With the pen remembering what I write visually via camera and, in some meetings recording the audio, has allowed me to ensure notes are accurate. Pressing the pen to any section of writing, in any order, provides instant playback of that section of meeting. By downloading some additional software it also quickly turns even my writing into text which I drop straight into a word document. (It even works with my writing).
It's clever stuff. Admittedly you have to use special paper which, fascinatingly has control commands printed on the bottom of each page, but replacement paper and refills are remarkably cheap. No more typing up notes from scratch at the end of a meeting. It is no wonder that students are quickly learning about them and buying them. Writing lecture notes and sharing them (as well as the actual lecture audio) has never been easier. The potential is very interesting.
I know that graphic tablets avoid the use of paper altogether - I used one for a long time - but it was all a bit more cumbersome and not really reliable. (It also did not record audio).
Pencasts join the world of pod and vod casts - you can literally hear somebody talk and the writing or diagrams appear on the screen as they go through it - really useful for complex explanations.
My pen is a Pulse smart pen by Livescribe complete with a 2Gb memory. I have no idea of its full potential yet, but the first impressions are really good. The number of people who have asked to see it in just a few days has really surprised me.
I'm really interested to see whether these 'take off' - right now I can't see why they wouldn't!

Thursday, 22 October 2009

Health and Safety - are we going mad?

I keep wondering when we will go too far when worrying about health and safety. When are we going to stop doing things because of the dreaded H&S worry?

Already lots of staff are nervous or even avoid doing things such as trips, practicals etc because of this. (Having said that, I would, of course, never want anyone to get hurt in schools). But how far can H&S go?
We have all read health and safety stories in the media where the world seems to have gone mad - there are some really barmy examples, but surely there must be a balance somewhere.
At times I work in a large number of environments full of very intelligent adults - do they really need a huge yellow safety notice on the freezer saying that it is the scene of a low temperature? It's a freezer, it has ice in it - they know it's cold! These intelligent adults learnt that inside freezers are cold some time ago, probably before infant school, before they got their GCSE's (or 'O' levels), before their first, second and for all I know third degrees!
I can't help but compare it to a vocational school I visited in the Netherlands earlier this year. The technology room, although locked when empty, stored the craft knives on pegboard on the wall, without being locked away. Whilst they 'counted the knives in and out' at the start and ends of lessons, they had not lost one for years.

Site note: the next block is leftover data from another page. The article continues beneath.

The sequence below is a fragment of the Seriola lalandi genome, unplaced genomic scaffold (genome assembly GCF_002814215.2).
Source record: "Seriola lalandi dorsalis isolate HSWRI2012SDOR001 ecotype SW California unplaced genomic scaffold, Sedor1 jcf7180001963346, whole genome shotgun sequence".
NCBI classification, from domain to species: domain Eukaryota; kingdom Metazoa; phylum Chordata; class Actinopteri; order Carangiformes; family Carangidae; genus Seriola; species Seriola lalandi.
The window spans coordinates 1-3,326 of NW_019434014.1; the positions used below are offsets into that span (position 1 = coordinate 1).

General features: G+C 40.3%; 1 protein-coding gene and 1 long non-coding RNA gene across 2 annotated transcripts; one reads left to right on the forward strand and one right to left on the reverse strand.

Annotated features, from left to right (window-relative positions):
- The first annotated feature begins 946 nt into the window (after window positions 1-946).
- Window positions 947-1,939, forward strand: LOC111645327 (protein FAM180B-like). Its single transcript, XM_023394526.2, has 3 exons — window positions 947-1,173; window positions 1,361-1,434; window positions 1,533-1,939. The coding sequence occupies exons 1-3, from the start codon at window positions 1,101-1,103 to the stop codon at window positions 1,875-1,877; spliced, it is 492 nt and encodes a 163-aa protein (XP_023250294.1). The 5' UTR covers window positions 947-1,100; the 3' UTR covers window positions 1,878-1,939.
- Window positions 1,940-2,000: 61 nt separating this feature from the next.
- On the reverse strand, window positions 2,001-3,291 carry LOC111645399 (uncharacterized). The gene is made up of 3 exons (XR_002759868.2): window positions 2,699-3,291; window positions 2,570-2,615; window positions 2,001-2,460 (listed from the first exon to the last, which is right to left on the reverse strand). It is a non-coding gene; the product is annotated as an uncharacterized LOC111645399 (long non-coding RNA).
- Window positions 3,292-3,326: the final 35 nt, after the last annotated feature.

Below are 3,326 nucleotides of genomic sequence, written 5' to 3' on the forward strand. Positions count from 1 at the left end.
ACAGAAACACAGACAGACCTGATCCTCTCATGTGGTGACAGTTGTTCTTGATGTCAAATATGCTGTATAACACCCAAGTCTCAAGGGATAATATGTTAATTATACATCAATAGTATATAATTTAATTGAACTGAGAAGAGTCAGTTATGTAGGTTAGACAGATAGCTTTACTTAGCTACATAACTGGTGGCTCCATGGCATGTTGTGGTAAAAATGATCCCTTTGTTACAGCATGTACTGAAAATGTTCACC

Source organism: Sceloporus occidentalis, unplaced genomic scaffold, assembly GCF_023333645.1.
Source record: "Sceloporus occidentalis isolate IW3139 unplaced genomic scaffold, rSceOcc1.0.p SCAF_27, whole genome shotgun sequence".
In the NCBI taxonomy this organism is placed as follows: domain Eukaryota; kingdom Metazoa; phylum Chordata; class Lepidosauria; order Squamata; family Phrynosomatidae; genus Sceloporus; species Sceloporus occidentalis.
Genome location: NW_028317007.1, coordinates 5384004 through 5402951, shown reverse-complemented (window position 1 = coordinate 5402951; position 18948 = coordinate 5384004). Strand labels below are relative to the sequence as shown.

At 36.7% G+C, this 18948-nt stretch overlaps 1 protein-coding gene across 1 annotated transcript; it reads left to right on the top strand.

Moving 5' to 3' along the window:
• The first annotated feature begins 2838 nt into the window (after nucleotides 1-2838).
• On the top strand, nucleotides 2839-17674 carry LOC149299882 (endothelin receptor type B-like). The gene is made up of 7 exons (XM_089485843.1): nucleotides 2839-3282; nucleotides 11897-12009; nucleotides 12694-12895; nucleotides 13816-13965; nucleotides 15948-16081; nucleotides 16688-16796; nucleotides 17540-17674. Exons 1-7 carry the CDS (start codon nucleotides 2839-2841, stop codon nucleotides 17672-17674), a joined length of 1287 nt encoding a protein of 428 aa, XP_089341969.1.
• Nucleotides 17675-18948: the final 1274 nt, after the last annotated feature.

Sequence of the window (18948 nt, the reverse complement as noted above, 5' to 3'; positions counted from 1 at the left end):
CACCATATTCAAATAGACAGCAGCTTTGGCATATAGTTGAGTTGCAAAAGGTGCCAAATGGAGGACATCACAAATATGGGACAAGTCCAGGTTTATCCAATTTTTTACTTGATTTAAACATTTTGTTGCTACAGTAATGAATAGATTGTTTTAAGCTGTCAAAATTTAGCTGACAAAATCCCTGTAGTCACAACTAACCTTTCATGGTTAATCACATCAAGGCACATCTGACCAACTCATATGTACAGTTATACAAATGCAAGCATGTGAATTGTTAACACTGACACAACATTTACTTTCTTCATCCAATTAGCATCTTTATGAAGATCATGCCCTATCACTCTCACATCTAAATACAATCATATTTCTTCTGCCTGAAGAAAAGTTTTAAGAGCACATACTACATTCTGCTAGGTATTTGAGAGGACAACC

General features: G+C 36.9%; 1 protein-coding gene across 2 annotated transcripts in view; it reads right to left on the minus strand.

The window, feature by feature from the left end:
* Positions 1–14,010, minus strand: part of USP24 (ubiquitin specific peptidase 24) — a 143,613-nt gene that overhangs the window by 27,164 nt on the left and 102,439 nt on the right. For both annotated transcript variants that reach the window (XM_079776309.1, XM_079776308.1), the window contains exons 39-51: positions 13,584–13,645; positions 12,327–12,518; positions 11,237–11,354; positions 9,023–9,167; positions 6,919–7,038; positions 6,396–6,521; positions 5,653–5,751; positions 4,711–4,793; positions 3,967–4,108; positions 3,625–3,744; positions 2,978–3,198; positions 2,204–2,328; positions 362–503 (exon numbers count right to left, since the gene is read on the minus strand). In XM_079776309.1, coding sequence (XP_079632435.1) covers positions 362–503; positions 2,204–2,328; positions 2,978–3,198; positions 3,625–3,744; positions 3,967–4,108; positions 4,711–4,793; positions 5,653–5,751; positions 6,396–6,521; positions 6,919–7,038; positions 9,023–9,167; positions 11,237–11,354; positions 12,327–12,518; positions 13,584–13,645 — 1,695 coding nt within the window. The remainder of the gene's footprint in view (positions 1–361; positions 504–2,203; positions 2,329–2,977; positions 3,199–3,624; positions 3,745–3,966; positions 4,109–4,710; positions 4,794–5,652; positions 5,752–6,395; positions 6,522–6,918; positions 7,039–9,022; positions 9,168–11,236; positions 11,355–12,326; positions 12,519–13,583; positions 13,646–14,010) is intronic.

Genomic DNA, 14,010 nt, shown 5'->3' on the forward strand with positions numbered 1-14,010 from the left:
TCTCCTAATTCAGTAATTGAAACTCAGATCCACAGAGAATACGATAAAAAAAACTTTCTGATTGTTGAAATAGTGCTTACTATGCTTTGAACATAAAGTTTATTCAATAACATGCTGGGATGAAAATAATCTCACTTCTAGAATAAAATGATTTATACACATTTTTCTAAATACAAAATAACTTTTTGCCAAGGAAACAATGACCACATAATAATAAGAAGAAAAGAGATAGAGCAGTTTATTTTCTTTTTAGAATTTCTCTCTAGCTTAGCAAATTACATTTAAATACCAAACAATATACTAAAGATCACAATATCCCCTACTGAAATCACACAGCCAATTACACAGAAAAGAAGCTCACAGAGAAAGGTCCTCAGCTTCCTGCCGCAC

It's just a comment but the truly 'comprehensive' range of teenage students at this school realised that they were sharp and potentially dangerous without a notice telling them so.
It's a funny old world!

Wednesday, 21 October 2009

Not doing it the old fashioned way

As I sat in the dentists recently, (a place I really do not like), I was reminded of comments I heard from Prof. Stephen Heppell, comparing dentists to education.

We would not dream of expecting to be treated in exactly the same way by dentists as they did decades ago - whilst basic concepts remain, skills technology and experience have moved on (and so have prices!!).

Education is no different - research, skills, knowledge, expectations, aspirations have all developed and continue to do so at increasing speed. We know so much more about teaching and ways of relating to our young learners.

I am, therefore, disappointed and concerned when I hear teachers saying that they just wish to carry on teaching exactly the way they were trained, in one particular case, twenty five years ago. Another teacher has noted in the past "there is nothing anyone can tell me about my teaching!" Ummm - a bold claim I fear (and not one that I could say)!.

What does encourage me is that there are now so many people working to develop new skills, embrace new technologies and ensure learning is relevant, responds to the needs of learners and allows them to really use their skills in meaningful ways.

It is a long journey, we have to undertake it. We accept the concepts of education, we want students to be literate, numerate and so on. However, the challenge is often to ensure that learning takes place in an integrated way with authority / school vision and developing appropriate curriculum and assessment methodology with students, staff, parents, community, businesses all part of the learning environment.

We cannot go back in time. Why would we ? The world is moving too fast, expectations, technology, skills and experiences are looking forward. I certainly wouldn't want the dentists to go back in time and use old techniques - why should our students?

Friday, 16 October 2009

Sculpture - lets have more